Now that you know what an emergency fund is and why you need one, the next (and hardest) step is to actually save for an emergency fund.
You'll want to quickly pull together an amount of money (like $1,000) so that you have enough money for most emergencies that come your way that could ruin your budget (like a car repair or trip to the ER).
How to Quickly Save a $1,000 Emergency Fund:
- Sell Your Stuff – Gather all the stuff around your house that you don't use anymore and hold a huge garage sale. For more expensive items, you could try listing them on Craiglist or Ebay. Take all the money that you earn from selling your stuff and add it to your emergency fun.
- Save Your Change – Every time you break a dollar bill, put the change in a jar as savings. At the end of the month, roll up the change and deposit it in your bank account.
- Eat from Your Pantry and Freezer – To cut down on food expenses and quickly save money, shop your freezer and pantry first and use up all the food that you already have. You'll likely need to get creative, but you'll likely save a lot of money on groceries.
- Start a Spending Freeze – Put a freeze on all extra spending for a month only buying the essentials (like food, gas, etc.)
- Eat at Home – How much money are you spending on going out to eat. Decide that you're going to stay home for all meals for a month (and then stick to it).
- Get a Second Job – If your income is low and you are already at a bare-bones budget and just barely squeaking by, maybe you could pick up some extra hours or a second job on the side to earn some extra money for your emergency fund.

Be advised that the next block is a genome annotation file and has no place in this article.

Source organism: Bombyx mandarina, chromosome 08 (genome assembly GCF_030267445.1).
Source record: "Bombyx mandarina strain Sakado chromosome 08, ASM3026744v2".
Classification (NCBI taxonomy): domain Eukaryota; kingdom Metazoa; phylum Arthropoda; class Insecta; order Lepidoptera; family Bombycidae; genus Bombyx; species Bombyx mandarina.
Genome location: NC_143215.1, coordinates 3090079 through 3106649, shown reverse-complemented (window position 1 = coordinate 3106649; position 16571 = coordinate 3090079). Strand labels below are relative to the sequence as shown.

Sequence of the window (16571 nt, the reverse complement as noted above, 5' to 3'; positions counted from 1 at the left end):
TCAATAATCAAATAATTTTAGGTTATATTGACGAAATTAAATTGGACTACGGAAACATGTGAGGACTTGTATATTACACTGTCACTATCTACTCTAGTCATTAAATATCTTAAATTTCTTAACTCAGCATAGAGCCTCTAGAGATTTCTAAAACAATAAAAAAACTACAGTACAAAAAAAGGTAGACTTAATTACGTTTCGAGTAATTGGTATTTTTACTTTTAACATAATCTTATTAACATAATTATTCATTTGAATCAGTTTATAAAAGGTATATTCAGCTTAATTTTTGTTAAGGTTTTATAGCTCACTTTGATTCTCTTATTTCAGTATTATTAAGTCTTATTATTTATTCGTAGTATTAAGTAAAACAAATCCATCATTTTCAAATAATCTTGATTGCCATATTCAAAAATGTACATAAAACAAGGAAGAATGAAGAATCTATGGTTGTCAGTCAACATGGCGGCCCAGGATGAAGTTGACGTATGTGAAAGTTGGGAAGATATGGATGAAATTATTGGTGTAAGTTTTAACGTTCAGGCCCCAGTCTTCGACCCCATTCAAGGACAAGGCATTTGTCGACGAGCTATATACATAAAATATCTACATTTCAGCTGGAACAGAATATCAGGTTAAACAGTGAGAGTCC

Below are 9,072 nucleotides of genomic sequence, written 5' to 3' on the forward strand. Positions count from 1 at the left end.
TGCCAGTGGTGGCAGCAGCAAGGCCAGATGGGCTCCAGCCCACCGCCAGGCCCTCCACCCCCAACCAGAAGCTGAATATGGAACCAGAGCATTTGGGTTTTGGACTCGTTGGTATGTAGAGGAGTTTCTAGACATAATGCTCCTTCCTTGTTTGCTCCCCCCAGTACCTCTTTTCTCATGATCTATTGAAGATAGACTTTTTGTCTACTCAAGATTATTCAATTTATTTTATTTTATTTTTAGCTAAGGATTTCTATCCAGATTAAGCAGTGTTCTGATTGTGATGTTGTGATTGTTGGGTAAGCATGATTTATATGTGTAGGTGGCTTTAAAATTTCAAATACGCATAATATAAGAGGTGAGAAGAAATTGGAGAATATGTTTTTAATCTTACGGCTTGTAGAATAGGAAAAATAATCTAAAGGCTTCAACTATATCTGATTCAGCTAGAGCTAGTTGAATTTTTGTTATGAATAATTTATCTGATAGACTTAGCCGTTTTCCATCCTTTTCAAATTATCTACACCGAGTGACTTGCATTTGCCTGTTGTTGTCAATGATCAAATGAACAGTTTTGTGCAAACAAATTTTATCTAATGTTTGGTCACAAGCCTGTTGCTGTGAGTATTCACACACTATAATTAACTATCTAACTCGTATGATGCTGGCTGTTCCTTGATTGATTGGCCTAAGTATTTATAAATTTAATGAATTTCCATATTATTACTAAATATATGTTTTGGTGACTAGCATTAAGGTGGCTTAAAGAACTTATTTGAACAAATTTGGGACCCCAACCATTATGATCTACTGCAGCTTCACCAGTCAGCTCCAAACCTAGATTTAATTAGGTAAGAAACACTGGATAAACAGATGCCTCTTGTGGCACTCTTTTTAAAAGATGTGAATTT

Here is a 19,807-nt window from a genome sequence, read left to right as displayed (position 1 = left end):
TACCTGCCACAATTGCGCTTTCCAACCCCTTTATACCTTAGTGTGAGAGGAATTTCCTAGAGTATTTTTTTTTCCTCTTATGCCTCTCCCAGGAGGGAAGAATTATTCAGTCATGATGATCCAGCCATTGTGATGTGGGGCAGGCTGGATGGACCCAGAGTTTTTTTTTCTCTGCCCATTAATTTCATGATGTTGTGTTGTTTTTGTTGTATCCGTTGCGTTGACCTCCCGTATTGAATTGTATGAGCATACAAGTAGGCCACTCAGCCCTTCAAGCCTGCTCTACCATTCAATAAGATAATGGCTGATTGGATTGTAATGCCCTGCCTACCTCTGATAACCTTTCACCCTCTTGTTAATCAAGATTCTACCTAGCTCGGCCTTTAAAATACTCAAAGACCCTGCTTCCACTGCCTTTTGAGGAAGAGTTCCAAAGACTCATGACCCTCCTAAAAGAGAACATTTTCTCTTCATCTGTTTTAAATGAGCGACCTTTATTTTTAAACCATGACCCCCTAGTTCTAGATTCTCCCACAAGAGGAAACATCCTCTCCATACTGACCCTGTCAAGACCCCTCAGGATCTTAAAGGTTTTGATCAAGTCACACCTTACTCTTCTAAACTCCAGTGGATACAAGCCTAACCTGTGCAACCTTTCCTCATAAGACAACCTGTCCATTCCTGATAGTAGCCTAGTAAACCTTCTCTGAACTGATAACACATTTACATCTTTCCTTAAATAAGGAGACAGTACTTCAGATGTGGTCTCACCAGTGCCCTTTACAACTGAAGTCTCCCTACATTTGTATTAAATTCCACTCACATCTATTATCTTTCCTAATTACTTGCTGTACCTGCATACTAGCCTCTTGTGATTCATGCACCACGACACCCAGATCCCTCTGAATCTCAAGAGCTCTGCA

How to Save 3 to 6 Months worth of Expenses in Your Emergency Fund:
- Decide how much extra money you can save each month, and add your emergency fund as a line item in your budget (and then actually transfer the money each month).
- Sacrifice for a Period of Time – if you don't have a lot of wiggle room in your budget to add to your emergency fund, find something non-essential (like eating out, cable TV, etc) to cut out of your spending for a period of time while your build the emergency fund. You can always add those items back later once your emergency fund is complete.
- Create a Separate Account for your Emergency Fund – You'll want to keep your emergency fund out of your checking account where it can be easy to accidentally spend it. It's even better if you have your account set to automatically transfer money from checking to your emergency fund each month so you don't have to decide whether to do it or not. We keep ours in a separate money market account.
- Remind Yourself of the Goal – Saving a large amount of money can be difficult, especially if you need to stay self-disciplined for a large amount of time. You'll need to remind yourself (and your family) of the goal – which is really financial security.
One final point: when you need to pull money from your emergency fund for a true emergency, make sure that you start saving again to build your fund back up so that it's fully funded again.